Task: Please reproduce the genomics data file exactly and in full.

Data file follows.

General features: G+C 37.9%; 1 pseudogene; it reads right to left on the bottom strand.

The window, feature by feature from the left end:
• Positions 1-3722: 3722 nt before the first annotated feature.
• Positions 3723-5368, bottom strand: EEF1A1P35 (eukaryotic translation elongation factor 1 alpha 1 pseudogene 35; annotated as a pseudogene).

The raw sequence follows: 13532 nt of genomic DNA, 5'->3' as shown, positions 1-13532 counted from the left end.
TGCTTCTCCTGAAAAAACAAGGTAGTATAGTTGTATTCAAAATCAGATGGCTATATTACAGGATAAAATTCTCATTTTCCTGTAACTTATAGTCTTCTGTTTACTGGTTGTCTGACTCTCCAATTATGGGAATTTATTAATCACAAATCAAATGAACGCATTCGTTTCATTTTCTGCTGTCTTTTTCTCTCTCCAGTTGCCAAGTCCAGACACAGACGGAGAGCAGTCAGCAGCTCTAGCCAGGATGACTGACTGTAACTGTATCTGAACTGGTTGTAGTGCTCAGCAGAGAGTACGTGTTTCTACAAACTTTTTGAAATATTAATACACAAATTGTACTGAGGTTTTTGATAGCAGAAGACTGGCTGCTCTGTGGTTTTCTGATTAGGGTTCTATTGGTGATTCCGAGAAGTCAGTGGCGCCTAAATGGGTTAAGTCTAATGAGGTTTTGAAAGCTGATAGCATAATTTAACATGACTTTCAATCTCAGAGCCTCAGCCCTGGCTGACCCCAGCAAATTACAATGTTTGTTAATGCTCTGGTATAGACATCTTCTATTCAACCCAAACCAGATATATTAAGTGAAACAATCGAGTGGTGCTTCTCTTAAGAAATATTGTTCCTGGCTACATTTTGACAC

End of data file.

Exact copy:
General features: G+C 37.9%; 1 pseudogene; it reads right to left on the bottom strand.

The window, feature by feature from the left end:
• Positions 1-3722: 3722 nt before the first annotated feature.
• Positions 3723-5368, bottom strand: EEF1A1P35 (eukaryotic translation elongation factor 1 alpha 1 pseudogene 35; annotated as a pseudogene).

The raw sequence follows: 13532 nt of genomic DNA, 5'->3' as shown, positions 1-13532 counted from the left end.
TGCTTCTCCTGAAAAAACAAGGTAGTATAGTTGTATTCAAAATCAGATGGCTATATTACAGGATAAAATTCTCATTTTCCTGTAACTTATAGTCTTCTGTTTACTGGTTGTCTGACTCTCCAATTATGGGAATTTATTAATCACAAATCAAATGAACGCATTCGTTTCATTTTCTGCTGTCTTTTTCTCTCTCCAGTTGCCAAGTCCAGACACAGACGGAGAGCAGTCAGCAGCTCTAGCCAGGATGACTGACTGTAACTGTATCTGAACTGGTTGTAGTGCTCAGCAGAGAGTACGTGTTTCTACAAACTTTTTGAAATATTAATACACAAATTGTACTGAGGTTTTTGATAGCAGAAGACTGGCTGCTCTGTGGTTTTCTGATTAGGGTTCTATTGGTGATTCCGAGAAGTCAGTGGCGCCTAAATGGGTTAAGTCTAATGAGGTTTTGAAAGCTGATAGCATAATTTAACATGACTTTCAATCTCAGAGCCTCAGCCCTGGCTGACCCCAGCAAATTACAATGTTTGTTAATGCTCTGGTATAGACATCTTCTATTCAACCCAAACCAGATATATTAAGTGAAACAATCGAGTGGTGCTTCTCTTAAGAAATATTGTTCCTGGCTACATTTTGACAC